* Oil prices jump, extend OPEC cut-related advance
* Dollar index slips as euro, pound gain
* Tech shares weigh down Wall Street
(Updates prices, changes comments, dateline; previous LONDON)
By Rodrigo Campos
NEW YORK, Dec 1 Brent crude futures surged to a
16-month high on Thursday on the heels of OPEC's agreement a day
earlier to cut output, while Treasury yields continued to climb
following the weakest monthly performance for global bonds in
almost 13 years.
The benchmark 10-year U.S. Treasury yield jumped to its
highest since July 2015 to start the month, after Bank of
America Merrill Lynch's Global Broad Market Index fell 1.76
percent in November. That was its steepest monthly percentage
drop since a 2.06 percent fall in July 2003.
Bets on faster inflation in the United States, on the back
of higher oil prices and the expected policies of the incoming
Trump administration, have sent Treasury yields soaring.
"You're seeing the market pricing in higher inflation in the
near term," said Gennadiy Goldberg, interest rate strategist at
TD Securities in New York.
The 10-year U.S. Treasury yield hit a session
high at 2.468 percent. Benchmark 10-year notes last
fell 26/32 in price to yield 2.4608 percent.
Yields were also pressured higher after data showed U.S.
factory activity accelerated to a five-month high in November
amid a pickup in new orders and production. That offered more
evidence that the economy gained further momentum early in the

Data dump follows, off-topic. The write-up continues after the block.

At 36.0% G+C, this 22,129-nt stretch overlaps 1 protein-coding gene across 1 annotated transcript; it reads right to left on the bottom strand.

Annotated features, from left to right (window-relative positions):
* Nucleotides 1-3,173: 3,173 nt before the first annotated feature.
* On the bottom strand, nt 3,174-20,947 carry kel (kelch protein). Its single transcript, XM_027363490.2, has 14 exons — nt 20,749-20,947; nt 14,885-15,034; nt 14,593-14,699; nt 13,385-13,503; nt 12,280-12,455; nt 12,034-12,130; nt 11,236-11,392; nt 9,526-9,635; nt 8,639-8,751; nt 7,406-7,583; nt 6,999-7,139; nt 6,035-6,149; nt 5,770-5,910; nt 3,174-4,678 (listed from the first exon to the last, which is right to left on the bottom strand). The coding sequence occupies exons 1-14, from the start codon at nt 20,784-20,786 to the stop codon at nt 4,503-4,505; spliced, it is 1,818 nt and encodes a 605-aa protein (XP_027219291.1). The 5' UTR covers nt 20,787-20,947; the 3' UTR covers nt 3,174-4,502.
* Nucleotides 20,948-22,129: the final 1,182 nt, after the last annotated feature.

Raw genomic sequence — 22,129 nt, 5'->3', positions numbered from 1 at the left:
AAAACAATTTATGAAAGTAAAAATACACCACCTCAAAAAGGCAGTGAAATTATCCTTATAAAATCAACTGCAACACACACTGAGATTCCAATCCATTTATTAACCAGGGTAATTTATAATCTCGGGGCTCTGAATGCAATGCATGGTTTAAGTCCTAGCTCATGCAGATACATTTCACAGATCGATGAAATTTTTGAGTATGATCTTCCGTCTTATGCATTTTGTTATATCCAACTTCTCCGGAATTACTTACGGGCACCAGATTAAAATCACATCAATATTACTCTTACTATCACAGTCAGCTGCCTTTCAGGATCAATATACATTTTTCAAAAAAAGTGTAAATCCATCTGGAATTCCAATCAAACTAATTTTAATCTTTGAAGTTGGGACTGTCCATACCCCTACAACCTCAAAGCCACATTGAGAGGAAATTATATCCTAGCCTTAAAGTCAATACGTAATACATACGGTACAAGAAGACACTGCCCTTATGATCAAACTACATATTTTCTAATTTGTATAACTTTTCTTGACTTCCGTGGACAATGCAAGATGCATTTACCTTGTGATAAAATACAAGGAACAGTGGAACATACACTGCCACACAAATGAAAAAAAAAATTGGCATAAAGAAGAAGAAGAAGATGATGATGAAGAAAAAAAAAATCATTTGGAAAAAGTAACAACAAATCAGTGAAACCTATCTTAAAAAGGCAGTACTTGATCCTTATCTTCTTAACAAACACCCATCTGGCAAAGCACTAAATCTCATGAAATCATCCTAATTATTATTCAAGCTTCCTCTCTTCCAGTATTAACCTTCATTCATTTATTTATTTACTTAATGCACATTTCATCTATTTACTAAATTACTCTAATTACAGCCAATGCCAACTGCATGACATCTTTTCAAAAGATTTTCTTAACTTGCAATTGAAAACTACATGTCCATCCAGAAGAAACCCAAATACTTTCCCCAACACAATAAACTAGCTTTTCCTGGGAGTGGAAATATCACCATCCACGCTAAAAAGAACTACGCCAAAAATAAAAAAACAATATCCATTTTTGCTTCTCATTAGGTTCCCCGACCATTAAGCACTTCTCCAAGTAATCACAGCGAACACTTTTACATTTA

The dollar index, which closed its second consecutive
month of gains above 3 percent, slipped 0.32 percent. The
British pound strengthened against the greenback for the
seventh time in nine sessions.
The euro rose 0.43 percent to $1.0631.
On Wall Street, declines in technology shares weighed on the
Nasdaq Composite index but the benchmark S&P 500 was little
changed and not far from a record intraday high set Wednesday.
"What you are seeing is people moving out of names that have
been winners in the past couple of years and from companies that
have predictable growth such as Facebook, Alphabet and Apple,"
said Michael Scanlon, managing director of Manulife Asset
The Dow Jones industrial average rose 69.31 points,
or 0.36 percent, to 19,192.89, the S&P 500 lost 2.47
points, or 0.11 percent, to 2,196.34 and the Nasdaq Composite
dropped 52.83 points, or 0.99 percent, to 5,270.85.
The pan-European FTSEurofirst 300 index fell 0.69
percent, while MSCI's gauge of stocks across the globe
fell 0.04 percent.
Emerging market stocks fell 0.3 percent.
The Organization of the Petroleum Exporting Countries on
Wednesday agreed to its first output cut since 2008, finally
taking action after global oil prices fell by more than half
over the last two years.
Non-OPEC member Russia will also join output reductions for
the first time in 15 years.
U.S. crude last rose 4.5 percent to $51.66 a barrel
and Brent traded at $54.39, up 4.9 percent on the day.
Spot gold sank to its lowest in nearly 10 months.
(Reporting by Rodrigo Campos, additional reporting by
Yashaswini Swamynathan in Bangalore and Richard Leong and Sam
Forgione in New York; Editing by Bernadette Baum)